the Stay-at-home ordinances that went into effect in Austin To slow the spread of the coronavirus early Wednesday, most businesses are required to close their physical locations by April 13, with some exceptions for those deemed essential services.
This list of essential services includes pharmacies, grocery stores, gas stations — and liquor stores. Why Liquor Stores?
“I was wondering the same thing,” said Rick Garza, who picked up white wine and cognac from Spec in Sunset Valley on Wednesday. “Maybe because everyone at home is bored and wants to drink.”
Austin City spokesman David Green said access to non-liquor products played a role in the decision to keep liquor stores open.
“Liquor stores often also stock groceries and other supplies, so we’ve left them open so those items are still available,” he said.
Spec’s has a meat and cheese deli and aisles with grocery items like soup, crackers, and pasta. Water and soft drinks are also available.
Restaurants to remain open – the Gov. Greg Abbott temporarily allowed to sell alcohol with takeout orders to improve their bottom line during the outbreak – are also relying on liquor stores for their supply of alcohol.
David Jabour, co-owner of Austin-based Twin Liquors, said it’s important people have access to their favorite beverages during this difficult time.
“Withholding alcohol from a resident of our community would be depriving them of one of the few things that they can continue to enjoy in the comforts of their own home because we have local shelters in all of our communities,” he said.
The orders by Austin Mayor Steve Adler and Travis County Judge Sarah Eckhardt are similar to those in Dallas County that was the first in Texas to call for local protection. Dallas is also allowing liquor stores to remain open.
A staffer for Dallas County Judge Clay Jenkins said the county found that Texans who like liquor would be in a tough spot if liquor stores were closed because supermarkets in the state could only sell beer and wine. In addition, the staffer told the American-Statesman, there are concerns that people with alcohol addiction would suffer medical emergencies if they were cut off from alcohol and could end up occupying hospital spaces that could be used for COVID-19 patients.
Liquor stores aren’t specifically listed as essential services in the Williamson County stay-at-home order that went into effect Wednesday, but they could be considered businesses that sell groceries and are allowed to stay open. County officials did not respond to an email asking whether liquor stores would remain open.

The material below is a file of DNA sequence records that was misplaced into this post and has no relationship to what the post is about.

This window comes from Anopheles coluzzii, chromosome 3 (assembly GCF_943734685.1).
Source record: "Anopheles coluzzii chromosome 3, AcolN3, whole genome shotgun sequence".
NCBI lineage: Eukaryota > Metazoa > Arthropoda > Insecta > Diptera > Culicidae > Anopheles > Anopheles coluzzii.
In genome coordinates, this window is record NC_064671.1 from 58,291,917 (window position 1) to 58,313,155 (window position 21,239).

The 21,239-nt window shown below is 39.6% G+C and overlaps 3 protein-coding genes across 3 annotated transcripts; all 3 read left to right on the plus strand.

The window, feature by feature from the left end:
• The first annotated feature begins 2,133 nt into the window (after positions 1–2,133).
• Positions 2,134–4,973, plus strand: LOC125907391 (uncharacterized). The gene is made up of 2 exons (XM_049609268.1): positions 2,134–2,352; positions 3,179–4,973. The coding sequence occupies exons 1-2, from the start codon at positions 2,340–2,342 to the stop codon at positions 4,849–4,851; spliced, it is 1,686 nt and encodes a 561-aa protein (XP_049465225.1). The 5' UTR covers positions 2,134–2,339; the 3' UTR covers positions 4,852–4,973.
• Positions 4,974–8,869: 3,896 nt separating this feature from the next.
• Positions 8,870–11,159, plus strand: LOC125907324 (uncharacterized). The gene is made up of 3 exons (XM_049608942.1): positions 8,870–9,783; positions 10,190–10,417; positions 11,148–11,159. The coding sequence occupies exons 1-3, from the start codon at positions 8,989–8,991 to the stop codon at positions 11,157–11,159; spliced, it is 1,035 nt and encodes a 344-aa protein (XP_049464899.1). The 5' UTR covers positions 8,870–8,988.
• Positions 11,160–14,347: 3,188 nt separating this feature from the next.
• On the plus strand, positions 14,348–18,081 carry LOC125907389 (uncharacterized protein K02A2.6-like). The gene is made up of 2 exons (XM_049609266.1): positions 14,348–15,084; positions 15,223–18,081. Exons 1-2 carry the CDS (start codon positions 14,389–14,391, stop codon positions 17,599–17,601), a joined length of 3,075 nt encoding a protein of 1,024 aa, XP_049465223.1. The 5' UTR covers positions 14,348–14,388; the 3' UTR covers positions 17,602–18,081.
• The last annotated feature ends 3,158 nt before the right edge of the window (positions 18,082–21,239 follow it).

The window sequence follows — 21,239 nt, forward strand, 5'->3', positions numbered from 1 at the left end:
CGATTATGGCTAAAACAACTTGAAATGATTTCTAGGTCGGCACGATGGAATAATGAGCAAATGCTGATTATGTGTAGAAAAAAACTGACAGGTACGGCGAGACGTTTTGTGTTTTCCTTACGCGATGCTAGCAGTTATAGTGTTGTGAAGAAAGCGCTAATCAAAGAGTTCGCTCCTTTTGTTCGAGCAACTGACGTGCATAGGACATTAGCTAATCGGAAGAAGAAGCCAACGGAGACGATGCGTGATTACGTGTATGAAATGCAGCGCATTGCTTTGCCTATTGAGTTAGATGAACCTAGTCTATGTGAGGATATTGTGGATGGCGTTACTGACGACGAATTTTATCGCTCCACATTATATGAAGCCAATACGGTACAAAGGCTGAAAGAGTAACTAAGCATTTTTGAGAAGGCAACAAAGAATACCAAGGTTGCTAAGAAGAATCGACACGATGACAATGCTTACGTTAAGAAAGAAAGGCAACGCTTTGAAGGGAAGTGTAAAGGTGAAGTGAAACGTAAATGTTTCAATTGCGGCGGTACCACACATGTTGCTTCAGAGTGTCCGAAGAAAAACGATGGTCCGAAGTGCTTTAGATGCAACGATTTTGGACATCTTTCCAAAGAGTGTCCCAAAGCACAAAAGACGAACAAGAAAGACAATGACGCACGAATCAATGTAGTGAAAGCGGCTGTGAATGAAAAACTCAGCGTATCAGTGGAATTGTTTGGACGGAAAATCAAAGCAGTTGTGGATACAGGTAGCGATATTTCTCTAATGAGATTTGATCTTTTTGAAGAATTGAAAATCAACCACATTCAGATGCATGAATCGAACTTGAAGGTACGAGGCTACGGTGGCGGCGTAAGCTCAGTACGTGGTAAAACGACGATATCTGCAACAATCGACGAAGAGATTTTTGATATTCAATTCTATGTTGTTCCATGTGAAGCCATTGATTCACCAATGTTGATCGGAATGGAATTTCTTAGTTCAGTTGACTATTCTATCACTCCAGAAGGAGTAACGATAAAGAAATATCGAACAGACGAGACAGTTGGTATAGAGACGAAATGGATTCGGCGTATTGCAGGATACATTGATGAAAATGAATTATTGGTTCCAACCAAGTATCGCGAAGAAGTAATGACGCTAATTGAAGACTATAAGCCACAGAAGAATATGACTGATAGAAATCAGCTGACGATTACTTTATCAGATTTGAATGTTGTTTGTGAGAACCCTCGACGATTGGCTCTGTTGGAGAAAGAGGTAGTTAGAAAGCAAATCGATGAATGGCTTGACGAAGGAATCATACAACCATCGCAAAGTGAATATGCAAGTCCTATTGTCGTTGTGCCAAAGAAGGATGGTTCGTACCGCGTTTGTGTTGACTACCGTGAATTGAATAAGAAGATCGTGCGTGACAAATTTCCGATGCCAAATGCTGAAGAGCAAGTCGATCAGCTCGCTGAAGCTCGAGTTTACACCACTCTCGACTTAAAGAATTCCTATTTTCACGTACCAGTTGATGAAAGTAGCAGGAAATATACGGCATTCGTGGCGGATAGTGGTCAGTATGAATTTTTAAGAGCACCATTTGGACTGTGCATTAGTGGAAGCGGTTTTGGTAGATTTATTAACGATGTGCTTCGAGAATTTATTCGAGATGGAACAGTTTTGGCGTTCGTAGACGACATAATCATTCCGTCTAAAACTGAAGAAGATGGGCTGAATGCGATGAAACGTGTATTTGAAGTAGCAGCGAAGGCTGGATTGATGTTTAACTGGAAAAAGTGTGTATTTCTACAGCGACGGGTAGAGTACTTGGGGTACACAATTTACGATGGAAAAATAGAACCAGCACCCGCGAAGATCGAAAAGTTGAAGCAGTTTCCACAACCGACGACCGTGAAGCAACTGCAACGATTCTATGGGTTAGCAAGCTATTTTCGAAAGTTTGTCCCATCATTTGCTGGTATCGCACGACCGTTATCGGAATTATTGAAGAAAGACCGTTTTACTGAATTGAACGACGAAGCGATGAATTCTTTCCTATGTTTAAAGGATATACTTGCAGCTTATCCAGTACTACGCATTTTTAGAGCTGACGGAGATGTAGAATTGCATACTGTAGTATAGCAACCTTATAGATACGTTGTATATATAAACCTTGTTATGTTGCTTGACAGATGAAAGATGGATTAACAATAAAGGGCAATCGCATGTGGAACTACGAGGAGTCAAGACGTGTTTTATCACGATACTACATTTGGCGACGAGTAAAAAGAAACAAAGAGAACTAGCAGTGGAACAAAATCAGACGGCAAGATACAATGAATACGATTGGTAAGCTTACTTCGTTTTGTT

The stay-at-home orders in the Austin area leave room for many other businesses that are deemed essential and remain open.
A mattress company store near the Specs was open Wednesday under an exemption for businesses maintaining “essential operations of homes”. A nearby Best Buy store was reduced to curbside pickup but was open.
Other businesses have had to close their doors due to local and state orders, including hair salons, gyms and hemp stores. Some people were Contact hemp stores that sell cannabidiol productssay they help calm their nerves at a time of heightened anxiety.
“I’m curious as to why Austin singled out CBD retailers as non-essential while Dallas and other cities didn’t use the same wording,” said Leah Lakstins, founder of Austin Hemp Tours. “These products will continue to be available in large stores where vulnerable people are at greater risk than the boutiques they currently visit. Most stores are the size of a liquor store and just as easy to clean.”
The state guidance on defining essential workers is not specific to liquor stores. However, they appear to be covered as a retail store that “sells beverage products.”
Austin Shaker co-owner Kirstyn Litchfield said sales at both of her stores have been booming since the health crisis hit Austin this month and forced residents into their homes. The exception, she said, is appropriate because “alcohol offers a little escape from reality.”
Spec buyer Glenn Beaver had his own take on why liquor stores are still open during a public health crisis.
“Everclear is a disinfectant,” he said.
American Statesman reporter Arianna Auber contributed to this story.
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